Whoever loves father or mother more than me is not worthy of me, and whoever loves son or daughter more than me is not worthy of me. And whoever does not take his cross and follow me is not worthy of me.
Whoever finds his life will lose it, and whoever loses his life for my sake will find it.”
Notes on the Scripture
Wow. This powerful passage could not be any more direct. But as clear as the words are in their immediate meaning, it creates a very difficult dichotomyDichotomy: Something with seemingly contradictory qualities. of ideas within the framework of Christ's teachings.
It is by no means an isolated teaching. Many passages echo the same idea, or related concepts that seem difficult to reconcile with teachings on peace and love. E.g., “If any man come to Me and hate not his father and mother, and wife and children, and brethren and sisters, yea, and his own life also, he cannot be My disciple.” (Luke 14:26)
arlier in Chapter 10 we read the corollary of this; in verse 21, Jesus warned the apostles to expect hostility from their friends and family: “Brother will deliver brother over to death, and the father his child, and children will rise against parents and have them put to death.” We are at war, in other words, with all nonbelievers. And at war with our own life!
But then, we have the Christian teachings that seem to be the exact contradiction: Love thy neighbor; use your gifts to serve other; even the Son of Man came, not to be served, but to serve; etc. And we see Jesus enjoying life, and even, for a moment, regretting that he must die: “Now is my soul troubled. And what shall I say? ‘Father, save me from this hour’? ” (John 12:27)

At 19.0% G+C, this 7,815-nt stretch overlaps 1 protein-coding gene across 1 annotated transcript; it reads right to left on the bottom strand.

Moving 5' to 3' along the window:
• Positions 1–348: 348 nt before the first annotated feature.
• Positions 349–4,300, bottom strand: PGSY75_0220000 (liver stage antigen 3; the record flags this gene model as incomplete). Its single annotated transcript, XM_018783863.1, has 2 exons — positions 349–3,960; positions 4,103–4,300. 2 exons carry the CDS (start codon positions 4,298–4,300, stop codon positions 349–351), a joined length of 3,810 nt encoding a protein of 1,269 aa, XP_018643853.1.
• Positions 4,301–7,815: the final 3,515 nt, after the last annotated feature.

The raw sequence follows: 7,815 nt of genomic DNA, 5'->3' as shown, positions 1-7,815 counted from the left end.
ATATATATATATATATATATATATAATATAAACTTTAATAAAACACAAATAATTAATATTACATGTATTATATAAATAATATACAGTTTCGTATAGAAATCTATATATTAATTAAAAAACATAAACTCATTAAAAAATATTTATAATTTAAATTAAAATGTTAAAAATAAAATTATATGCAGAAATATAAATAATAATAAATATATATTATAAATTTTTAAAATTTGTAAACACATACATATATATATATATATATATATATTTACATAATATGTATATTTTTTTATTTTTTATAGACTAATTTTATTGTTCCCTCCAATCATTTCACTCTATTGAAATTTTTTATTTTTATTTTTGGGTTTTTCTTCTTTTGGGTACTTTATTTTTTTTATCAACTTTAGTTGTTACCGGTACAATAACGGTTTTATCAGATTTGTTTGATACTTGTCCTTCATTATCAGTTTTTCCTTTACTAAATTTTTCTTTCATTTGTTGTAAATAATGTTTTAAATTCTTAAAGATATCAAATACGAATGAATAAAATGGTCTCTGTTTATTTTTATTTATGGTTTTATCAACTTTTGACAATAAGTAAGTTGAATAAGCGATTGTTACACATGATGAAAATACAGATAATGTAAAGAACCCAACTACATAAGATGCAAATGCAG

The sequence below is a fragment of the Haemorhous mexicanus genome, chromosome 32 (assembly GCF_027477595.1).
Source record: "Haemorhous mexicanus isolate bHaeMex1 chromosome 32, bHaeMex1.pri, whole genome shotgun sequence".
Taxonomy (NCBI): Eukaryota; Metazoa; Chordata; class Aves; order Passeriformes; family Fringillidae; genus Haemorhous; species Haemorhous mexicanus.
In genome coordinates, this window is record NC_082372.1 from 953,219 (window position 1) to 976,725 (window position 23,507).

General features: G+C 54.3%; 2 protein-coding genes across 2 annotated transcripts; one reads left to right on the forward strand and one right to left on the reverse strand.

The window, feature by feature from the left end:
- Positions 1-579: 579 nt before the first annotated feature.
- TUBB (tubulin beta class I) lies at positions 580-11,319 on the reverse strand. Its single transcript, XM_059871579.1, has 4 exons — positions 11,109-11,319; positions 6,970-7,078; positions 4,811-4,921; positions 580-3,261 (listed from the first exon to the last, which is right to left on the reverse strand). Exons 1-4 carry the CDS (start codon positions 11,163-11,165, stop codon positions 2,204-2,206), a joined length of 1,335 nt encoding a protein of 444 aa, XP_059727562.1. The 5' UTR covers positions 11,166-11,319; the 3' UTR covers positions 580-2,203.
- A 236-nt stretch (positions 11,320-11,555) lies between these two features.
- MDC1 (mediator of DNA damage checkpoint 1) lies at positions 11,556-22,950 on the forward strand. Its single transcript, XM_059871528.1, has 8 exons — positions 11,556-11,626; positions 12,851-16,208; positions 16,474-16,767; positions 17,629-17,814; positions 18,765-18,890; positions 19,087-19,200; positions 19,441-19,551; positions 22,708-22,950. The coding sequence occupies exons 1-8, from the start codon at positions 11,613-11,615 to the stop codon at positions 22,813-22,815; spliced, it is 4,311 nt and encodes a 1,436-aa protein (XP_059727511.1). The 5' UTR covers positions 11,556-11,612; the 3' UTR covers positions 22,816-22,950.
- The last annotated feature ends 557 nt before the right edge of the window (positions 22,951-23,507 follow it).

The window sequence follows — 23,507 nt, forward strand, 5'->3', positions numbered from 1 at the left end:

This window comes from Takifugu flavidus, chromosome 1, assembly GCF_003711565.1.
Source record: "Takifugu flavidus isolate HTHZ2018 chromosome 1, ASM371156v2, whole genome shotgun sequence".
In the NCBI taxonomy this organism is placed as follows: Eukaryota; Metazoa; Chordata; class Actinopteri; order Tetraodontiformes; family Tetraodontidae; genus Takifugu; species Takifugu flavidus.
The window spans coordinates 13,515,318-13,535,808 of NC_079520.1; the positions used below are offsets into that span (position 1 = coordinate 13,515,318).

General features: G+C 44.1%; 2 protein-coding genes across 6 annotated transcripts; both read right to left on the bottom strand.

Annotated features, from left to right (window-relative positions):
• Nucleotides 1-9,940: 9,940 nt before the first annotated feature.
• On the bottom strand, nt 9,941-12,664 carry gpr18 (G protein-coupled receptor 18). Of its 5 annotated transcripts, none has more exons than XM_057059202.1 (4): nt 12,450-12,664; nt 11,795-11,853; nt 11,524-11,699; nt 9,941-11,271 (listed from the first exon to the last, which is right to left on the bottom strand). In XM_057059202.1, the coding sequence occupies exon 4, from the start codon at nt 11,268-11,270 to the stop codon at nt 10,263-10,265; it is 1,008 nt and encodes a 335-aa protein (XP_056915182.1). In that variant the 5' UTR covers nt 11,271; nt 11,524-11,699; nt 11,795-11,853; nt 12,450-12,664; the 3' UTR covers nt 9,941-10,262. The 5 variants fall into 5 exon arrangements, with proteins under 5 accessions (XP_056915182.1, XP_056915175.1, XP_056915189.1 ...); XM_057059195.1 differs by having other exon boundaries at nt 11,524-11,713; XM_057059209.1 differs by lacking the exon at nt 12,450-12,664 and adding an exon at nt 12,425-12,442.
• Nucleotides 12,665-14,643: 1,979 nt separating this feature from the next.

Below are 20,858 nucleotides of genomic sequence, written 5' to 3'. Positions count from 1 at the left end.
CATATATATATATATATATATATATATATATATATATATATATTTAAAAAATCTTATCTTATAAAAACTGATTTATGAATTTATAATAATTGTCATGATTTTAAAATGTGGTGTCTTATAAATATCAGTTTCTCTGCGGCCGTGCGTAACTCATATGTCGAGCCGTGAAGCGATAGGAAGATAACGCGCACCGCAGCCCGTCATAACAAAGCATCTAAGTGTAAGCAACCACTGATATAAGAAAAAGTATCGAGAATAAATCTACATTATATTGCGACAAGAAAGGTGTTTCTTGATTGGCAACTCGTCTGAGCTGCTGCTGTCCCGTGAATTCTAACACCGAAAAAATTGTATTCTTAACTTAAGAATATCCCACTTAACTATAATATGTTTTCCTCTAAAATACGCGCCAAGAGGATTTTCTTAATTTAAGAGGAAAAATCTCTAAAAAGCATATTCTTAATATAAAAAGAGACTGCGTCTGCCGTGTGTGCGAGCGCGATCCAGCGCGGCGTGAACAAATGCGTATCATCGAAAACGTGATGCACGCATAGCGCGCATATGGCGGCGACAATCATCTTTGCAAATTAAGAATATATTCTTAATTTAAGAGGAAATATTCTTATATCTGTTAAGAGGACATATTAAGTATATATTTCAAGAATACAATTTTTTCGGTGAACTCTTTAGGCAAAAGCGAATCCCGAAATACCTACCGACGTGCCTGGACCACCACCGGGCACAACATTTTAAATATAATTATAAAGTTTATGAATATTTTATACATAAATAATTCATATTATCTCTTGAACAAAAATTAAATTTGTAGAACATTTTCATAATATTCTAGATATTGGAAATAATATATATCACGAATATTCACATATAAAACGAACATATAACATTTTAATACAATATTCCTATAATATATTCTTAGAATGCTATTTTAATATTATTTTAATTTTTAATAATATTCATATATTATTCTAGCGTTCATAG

First off, there is a cardinal principle of reading Scripture we must always hold foremost, when a paradox troubles us: We cannot understand God. We are, at times, like children who have been told not to stick our finger in the light socket. Our minds are not always sufficient to understand the “why” of God's actions or commandments.
We must love Christ, first, foremost, and even only. When something stands between us and our love and obedience to Christ, that something must be dealt with; it cannot be chosen in preference. And the “somethings” that might stand between us and Christ include some things very painful to oppose: our natural love for our family; our appetites and comfort; even our own life.
When Jesus tells us we must hate our own life, he does not mean hate in the sense of actively attempting to destroy it. We do not “hate” our family or our life in the same way we “hate” evil: language is a clumsy tool, here.
Rather, we must be willing to give it up, to the degree it forms an insoluble barrier between us and God. Christ does not mean we should call our family members ugly names. In fact, in Chapter 5, he told us, “Whoever says, ‘You fool!’ will be liable to the hell of fire.”
This passage essentially develops specifics of the general rule of Christ's primacy in our lives, if we would find salvation: “No one can serve two masters, for either he will hate the one and love the other, or he will be devoted to the one and despise the other.” (Matthew 6:24) Christ does not mean we will feel the emotion of hatred against our own parents; but that we might be called upon to endure their hatred, to refuse to accede to their wishes no matter how angry it makes them at us.